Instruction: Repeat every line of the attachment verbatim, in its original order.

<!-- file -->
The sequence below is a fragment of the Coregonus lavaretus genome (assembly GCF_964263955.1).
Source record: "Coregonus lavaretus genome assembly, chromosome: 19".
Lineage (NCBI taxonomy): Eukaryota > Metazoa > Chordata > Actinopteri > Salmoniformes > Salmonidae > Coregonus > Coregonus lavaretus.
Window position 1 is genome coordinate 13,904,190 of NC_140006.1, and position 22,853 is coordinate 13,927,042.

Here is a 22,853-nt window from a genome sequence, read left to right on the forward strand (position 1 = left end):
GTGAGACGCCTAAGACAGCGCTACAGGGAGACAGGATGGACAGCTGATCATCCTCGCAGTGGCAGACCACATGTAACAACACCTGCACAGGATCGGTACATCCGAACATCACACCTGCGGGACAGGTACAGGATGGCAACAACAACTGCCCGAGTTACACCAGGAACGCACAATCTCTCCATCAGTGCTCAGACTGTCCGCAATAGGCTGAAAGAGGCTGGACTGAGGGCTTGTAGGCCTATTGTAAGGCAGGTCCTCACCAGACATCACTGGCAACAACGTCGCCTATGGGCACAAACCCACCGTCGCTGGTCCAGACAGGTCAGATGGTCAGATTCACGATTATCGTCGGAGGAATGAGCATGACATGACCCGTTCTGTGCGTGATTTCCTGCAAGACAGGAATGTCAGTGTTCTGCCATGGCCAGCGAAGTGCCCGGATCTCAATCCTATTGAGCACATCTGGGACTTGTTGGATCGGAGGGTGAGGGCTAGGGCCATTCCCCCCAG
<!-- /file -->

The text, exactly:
The sequence below is a fragment of the Coregonus lavaretus genome (assembly GCF_964263955.1).
Source record: "Coregonus lavaretus genome assembly, chromosome: 19".
Lineage (NCBI taxonomy): Eukaryota > Metazoa > Chordata > Actinopteri > Salmoniformes > Salmonidae > Coregonus > Coregonus lavaretus.
Window position 1 is genome coordinate 13,904,190 of NC_140006.1, and position 22,853 is coordinate 13,927,042.

Here is a 22,853-nt window from a genome sequence, read left to right on the forward strand (position 1 = left end):
GTGAGACGCCTAAGACAGCGCTACAGGGAGACAGGATGGACAGCTGATCATCCTCGCAGTGGCAGACCACATGTAACAACACCTGCACAGGATCGGTACATCCGAACATCACACCTGCGGGACAGGTACAGGATGGCAACAACAACTGCCCGAGTTACACCAGGAACGCACAATCTCTCCATCAGTGCTCAGACTGTCCGCAATAGGCTGAAAGAGGCTGGACTGAGGGCTTGTAGGCCTATTGTAAGGCAGGTCCTCACCAGACATCACTGGCAACAACGTCGCCTATGGGCACAAACCCACCGTCGCTGGTCCAGACAGGTCAGATGGTCAGATTCACGATTATCGTCGGAGGAATGAGCATGACATGACCCGTTCTGTGCGTGATTTCCTGCAAGACAGGAATGTCAGTGTTCTGCCATGGCCAGCGAAGTGCCCGGATCTCAATCCTATTGAGCACATCTGGGACTTGTTGGATCGGAGGGTGAGGGCTAGGGCCATTCCCCCCAG